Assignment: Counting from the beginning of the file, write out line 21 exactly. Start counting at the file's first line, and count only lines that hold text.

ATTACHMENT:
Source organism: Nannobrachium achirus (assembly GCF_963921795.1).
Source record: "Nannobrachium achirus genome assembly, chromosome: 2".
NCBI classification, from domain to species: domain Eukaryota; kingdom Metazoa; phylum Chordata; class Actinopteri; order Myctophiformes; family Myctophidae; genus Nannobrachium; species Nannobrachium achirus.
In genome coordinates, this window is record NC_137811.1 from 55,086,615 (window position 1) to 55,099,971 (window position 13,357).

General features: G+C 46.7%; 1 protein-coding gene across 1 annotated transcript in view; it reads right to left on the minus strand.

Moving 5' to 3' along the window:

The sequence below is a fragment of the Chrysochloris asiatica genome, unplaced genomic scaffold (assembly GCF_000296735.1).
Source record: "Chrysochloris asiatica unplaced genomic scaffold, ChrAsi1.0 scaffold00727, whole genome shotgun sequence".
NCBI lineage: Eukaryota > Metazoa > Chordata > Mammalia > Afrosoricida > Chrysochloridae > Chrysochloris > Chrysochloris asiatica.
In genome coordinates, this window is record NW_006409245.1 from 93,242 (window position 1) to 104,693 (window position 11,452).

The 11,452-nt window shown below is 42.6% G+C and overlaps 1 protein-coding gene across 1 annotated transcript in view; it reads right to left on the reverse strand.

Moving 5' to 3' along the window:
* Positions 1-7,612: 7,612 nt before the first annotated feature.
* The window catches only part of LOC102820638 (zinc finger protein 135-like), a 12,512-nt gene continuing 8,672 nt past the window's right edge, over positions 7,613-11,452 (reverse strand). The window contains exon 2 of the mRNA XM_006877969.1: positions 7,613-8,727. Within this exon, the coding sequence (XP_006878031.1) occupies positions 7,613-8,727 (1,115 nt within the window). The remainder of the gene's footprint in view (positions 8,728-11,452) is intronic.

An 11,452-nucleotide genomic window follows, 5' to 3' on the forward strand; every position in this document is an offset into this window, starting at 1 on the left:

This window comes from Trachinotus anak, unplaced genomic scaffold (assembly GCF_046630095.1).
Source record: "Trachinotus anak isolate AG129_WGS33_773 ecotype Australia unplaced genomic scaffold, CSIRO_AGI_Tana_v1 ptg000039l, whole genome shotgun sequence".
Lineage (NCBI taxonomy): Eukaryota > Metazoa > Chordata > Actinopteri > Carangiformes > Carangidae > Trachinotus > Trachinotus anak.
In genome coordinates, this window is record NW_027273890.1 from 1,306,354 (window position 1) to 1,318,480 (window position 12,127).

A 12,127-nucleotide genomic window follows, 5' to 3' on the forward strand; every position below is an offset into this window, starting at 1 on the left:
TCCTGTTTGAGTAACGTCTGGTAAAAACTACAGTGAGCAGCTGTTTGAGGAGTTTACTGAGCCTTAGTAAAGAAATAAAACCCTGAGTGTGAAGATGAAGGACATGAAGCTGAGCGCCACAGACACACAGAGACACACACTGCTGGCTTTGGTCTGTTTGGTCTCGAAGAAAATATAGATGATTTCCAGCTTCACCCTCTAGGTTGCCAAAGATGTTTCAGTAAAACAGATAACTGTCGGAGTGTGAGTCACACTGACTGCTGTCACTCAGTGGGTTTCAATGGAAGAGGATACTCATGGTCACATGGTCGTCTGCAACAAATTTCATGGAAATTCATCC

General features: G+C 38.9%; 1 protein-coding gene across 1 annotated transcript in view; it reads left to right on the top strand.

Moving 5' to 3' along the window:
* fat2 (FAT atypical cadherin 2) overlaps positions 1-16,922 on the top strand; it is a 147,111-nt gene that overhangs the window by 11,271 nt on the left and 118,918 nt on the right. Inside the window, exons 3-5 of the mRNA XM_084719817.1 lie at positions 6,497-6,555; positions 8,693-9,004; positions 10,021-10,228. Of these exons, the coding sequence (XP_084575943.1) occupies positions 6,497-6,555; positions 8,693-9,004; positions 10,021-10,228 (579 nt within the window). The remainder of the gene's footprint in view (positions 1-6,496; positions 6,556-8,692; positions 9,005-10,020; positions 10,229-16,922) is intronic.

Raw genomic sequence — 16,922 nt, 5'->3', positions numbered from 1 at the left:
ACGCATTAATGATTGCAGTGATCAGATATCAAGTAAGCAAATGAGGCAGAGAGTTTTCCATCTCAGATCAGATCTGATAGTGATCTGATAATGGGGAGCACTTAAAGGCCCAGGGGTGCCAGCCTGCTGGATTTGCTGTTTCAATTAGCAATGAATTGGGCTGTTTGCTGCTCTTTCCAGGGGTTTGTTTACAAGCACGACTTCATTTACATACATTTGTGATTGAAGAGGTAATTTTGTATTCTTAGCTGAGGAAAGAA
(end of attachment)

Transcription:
TCCTGTTTGAGTAACGTCTGGTAAAAACTACAGTGAGCAGCTGTTTGAGGAGTTTACTGAGCCTTAGTAAAGAAATAAAACCCTGAGTGTGAAGATGAAGGACATGAAGCTGAGCGCCACAGACACACAGAGACACACACTGCTGGCTTTGGTCTGTTTGGTCTCGAAGAAAATATAGATGATTTCCAGCTTCACCCTCTAGGTTGCCAAAGATGTTTCAGTAAAACAGATAACTGTCGGAGTGTGAGTCACACTGACTGCTGTCACTCAGTGGGTTTCAATGGAAGAGGATACTCATGGTCACATGGTCGTCTGCAACAAATTTCATGGAAATTCATCC